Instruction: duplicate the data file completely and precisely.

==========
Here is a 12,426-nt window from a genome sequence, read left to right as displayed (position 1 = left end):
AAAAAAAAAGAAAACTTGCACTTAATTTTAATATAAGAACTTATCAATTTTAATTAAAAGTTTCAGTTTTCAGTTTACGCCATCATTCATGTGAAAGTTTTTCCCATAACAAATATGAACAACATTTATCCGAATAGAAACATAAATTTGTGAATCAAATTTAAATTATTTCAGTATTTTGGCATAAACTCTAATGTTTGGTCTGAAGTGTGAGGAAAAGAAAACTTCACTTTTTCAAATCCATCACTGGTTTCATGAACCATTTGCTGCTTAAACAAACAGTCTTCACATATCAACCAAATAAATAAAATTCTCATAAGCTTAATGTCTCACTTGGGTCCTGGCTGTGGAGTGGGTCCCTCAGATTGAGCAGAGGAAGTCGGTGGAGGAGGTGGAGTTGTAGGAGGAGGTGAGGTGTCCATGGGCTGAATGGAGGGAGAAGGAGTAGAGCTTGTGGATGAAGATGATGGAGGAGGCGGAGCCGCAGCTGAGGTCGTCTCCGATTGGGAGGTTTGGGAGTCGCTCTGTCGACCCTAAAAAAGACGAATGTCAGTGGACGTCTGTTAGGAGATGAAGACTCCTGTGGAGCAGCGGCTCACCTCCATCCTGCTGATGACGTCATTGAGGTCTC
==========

Here is a 12,426-nt window from a genome sequence, read left to right as displayed (position 1 = left end):
AAAAAAAAAGAAAACTTGCACTTAATTTTAATATAAGAACTTATCAATTTTAATTAAAAGTTTCAGTTTTCAGTTTACGCCATCATTCATGTGAAAGTTTTTCCCATAACAAATATGAACAACATTTATCCGAATAGAAACATAAATTTGTGAATCAAATTTAAATTATTTCAGTATTTTGGCATAAACTCTAATGTTTGGTCTGAAGTGTGAGGAAAAGAAAACTTCACTTTTTCAAATCCATCACTGGTTTCATGAACCATTTGCTGCTTAAACAAACAGTCTTCACATATCAACCAAATAAATAAAATTCTCATAAGCTTAATGTCTCACTTGGGTCCTGGCTGTGGAGTGGGTCCCTCAGATTGAGCAGAGGAAGTCGGTGGAGGAGGTGGAGTTGTAGGAGGAGGTGAGGTGTCCATGGGCTGAATGGAGGGAGAAGGAGTAGAGCTTGTGGATGAAGATGATGGAGGAGGCGGAGCCGCAGCTGAGGTCGTCTCCGATTGGGAGGTTTGGGAGTCGCTCTGTCGACCCTAAAAAAGACGAATGTCAGTGGACGTCTGTTAGGAGATGAAGACTCCTGTGGAGCAGCGGCTCACCTCCATCCTGCTGATGACGTCATTGAGGTCTC